Rowing: President who switched sides plans revenge

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The Independent Online

Ten days before the Oxford versus Cambridge Boat Race, 90 student oarsmen, oarswomen and coxs from the two universities are preparing for their own head-to-head challenge this Sunday. Started in 1974, the Henley Boat Races are the younger siblings of the Boat Race, but they generate just as much rivalry.

On 24 March, the women's and lightweight crews in dark and light blue will race two kilometres at Henley-on-Thames, on the water used for Henley Royal Regatta each summer. For Oxford's Jess Wilson, the women's Boat Race will have a bitter-sweet edge to it, as she becomes the first man or woman to row in turn for both Blue Boats as President.

Only a few have rowed for both camps, most as medical students. After an undergraduate degree at Cambridge, Wilson will sit her final clinical medical exams in Oxford in June. For the next five days, though, her only focus is on beating "The Tabs".

''I never meant to row at Oxford,'' she said. "I felt a bit saturated with rowing, having done nothing but train for two and a half years.''

Wilson's rowing career began at St John's College, Cambridge. Spotted in the bar, she learnt quickly, racing with reserve women's crew Blondie in 1998. In 1999 as Cambridge President, her squad demolished both Oxford and the course record, and Wilson had surpassed her dreams. The only way was down, so she changed universities, seeking new goals.

At first, Wilson's focus was Oxford women's rugby but a broken ankle and then cracked collar-bone put paid to training for a year. Meanwhile the Oxford Rowing Coaches had found her, and began to wheedle. She found switching sides difficult at first.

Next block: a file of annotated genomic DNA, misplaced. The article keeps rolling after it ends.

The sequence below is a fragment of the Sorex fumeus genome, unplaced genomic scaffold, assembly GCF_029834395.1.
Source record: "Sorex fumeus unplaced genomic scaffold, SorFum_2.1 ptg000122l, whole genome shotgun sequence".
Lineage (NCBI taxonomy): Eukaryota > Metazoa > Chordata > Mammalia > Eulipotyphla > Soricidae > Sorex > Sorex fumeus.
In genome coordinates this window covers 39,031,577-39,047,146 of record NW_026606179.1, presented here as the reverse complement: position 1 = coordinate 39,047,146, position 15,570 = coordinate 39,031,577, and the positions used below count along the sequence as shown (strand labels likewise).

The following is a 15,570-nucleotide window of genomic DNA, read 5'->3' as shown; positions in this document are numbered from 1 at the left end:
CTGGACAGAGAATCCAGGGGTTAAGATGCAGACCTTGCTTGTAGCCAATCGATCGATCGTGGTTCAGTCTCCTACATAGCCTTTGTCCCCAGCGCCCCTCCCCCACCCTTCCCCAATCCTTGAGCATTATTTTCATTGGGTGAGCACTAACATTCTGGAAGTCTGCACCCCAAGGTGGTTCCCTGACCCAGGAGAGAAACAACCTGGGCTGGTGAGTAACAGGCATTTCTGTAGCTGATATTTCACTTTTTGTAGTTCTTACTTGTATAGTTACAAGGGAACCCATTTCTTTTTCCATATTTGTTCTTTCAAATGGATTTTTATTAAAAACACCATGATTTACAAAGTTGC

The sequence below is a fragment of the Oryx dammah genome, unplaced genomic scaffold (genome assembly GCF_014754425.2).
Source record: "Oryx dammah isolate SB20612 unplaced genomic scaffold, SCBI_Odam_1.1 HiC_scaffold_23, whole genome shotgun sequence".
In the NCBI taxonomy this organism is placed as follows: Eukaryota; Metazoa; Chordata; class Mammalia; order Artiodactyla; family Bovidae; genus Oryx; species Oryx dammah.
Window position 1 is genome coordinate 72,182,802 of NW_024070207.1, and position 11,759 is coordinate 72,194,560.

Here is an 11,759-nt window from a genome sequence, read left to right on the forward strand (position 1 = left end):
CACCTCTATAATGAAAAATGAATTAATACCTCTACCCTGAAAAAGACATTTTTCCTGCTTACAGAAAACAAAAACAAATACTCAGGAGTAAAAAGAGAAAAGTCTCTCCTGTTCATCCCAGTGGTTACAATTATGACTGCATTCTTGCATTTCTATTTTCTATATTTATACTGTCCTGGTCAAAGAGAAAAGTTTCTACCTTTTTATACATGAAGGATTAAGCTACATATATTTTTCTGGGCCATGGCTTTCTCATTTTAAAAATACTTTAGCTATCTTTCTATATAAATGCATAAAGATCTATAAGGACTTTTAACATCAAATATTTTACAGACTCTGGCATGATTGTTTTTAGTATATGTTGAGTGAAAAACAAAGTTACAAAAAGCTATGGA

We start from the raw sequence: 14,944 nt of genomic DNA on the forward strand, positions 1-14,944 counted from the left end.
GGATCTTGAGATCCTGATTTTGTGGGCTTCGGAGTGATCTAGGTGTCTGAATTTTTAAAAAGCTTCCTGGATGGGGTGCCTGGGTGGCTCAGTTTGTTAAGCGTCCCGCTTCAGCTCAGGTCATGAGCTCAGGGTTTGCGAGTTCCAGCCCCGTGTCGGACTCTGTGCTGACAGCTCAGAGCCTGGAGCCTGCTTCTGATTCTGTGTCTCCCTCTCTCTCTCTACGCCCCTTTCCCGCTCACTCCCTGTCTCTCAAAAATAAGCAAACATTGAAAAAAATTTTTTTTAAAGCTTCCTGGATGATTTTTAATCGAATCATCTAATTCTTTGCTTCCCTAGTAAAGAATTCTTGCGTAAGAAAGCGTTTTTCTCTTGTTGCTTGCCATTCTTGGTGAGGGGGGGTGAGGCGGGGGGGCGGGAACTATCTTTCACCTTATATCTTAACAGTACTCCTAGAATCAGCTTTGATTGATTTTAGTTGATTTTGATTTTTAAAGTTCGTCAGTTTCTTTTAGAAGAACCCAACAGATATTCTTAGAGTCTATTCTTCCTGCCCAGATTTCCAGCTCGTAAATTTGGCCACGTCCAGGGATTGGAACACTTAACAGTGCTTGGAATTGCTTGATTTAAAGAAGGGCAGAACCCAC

"I felt as if I was betraying the people who had taught me to row,'' she says. "It was terrifying. It took me some time to realise my loyalties were to the people I was training with. Since then, I haven't looked back.''

Tasting defeat in the Oxford Blue Boat last year, as they were hauled back by Cambridge in the final strokes of the race, Wilson could not face it being her last experience of university rowing. Standing for President again was "a drunken decision after the race'', but she says she has thoroughly enjoyed the experience. And what about Sunday's race, which could be the last of her rowing career?

"We've got reason to be confident, but no reason to be arrogant,'' she says. "But losing again isn't an option.''

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